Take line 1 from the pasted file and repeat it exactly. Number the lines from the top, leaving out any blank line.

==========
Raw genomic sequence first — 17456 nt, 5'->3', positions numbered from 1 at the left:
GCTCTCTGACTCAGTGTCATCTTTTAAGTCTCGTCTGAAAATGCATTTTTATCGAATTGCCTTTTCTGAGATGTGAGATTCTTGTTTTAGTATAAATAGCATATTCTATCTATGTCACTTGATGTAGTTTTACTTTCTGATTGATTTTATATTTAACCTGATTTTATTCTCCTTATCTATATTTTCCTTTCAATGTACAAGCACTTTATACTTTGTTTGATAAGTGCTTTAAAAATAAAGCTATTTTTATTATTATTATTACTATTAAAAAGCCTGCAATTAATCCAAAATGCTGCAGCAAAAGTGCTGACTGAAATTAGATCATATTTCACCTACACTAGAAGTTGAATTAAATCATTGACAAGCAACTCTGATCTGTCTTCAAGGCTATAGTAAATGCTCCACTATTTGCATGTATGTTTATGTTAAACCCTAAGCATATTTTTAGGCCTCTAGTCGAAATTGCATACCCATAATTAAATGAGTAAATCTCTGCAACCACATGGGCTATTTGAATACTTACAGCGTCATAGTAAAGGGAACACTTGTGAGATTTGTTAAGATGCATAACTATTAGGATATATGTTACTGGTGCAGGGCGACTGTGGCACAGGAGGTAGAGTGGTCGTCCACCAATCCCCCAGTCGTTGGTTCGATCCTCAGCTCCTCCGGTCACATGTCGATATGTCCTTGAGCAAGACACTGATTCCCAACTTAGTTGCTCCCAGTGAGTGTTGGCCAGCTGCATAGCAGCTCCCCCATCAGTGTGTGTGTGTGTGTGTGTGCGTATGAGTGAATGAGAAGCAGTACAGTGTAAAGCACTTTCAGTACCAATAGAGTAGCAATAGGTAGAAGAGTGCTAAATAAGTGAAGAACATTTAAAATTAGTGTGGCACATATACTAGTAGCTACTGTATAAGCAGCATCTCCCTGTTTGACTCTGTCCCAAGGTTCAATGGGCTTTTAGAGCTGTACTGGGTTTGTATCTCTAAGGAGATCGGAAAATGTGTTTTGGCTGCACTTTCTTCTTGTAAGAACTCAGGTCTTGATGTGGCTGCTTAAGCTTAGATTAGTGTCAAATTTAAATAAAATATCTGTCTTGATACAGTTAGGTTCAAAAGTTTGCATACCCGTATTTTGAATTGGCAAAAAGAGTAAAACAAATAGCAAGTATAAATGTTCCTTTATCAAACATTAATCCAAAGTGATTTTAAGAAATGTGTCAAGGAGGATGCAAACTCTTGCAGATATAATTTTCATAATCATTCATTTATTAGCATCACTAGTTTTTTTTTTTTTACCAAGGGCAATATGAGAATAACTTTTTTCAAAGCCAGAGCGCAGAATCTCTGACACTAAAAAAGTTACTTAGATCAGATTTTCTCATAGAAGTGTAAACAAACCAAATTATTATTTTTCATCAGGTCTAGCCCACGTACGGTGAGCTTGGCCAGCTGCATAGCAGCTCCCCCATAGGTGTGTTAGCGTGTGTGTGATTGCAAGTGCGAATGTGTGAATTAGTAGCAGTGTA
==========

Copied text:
Raw genomic sequence first — 17456 nt, 5'->3', positions numbered from 1 at the left: